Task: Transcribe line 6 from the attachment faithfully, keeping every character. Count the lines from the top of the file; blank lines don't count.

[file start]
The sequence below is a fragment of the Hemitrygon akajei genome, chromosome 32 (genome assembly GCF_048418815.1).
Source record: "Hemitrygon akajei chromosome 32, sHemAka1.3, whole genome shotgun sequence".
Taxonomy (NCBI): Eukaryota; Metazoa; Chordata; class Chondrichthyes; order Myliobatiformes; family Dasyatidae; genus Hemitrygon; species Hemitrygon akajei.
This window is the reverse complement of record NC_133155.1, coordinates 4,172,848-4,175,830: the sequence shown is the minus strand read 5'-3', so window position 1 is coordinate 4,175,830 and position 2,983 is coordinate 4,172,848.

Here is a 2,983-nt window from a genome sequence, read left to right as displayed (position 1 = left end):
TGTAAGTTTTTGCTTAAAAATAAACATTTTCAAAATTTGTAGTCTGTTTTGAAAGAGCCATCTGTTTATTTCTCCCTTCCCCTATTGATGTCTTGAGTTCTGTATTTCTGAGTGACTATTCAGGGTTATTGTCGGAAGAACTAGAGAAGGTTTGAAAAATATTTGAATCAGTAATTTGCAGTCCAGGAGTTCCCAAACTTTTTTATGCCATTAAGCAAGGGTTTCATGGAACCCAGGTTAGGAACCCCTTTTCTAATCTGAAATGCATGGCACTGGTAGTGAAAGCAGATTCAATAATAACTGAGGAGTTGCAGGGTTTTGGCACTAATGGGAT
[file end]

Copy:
TGTAAGTTTTTGCTTAAAAATAAACATTTTCAAAATTTGTAGTCTGTTTTGAAAGAGCCATCTGTTTATTTCTCCCTTCCCCTATTGATGTCTTGAGTTCTGTATTTCTGAGTGACTATTCAGGGTTATTGTCGGAAGAACTAGAGAAGGTTTGAAAAATATTTGAATCAGTAATTTGCAGTCCAGGAGTTCCCAAACTTTTTTATGCCATTAAGCAAGGGTTTCATGGAACCCAGGTTAGGAACCCCTTTTCTAATCTGAAATGCATGGCACTGGTAGTGAAAGCAGATTCAATAATAACTGAGGAGTTGCAGGGTTTTGGCACTAATGGGAT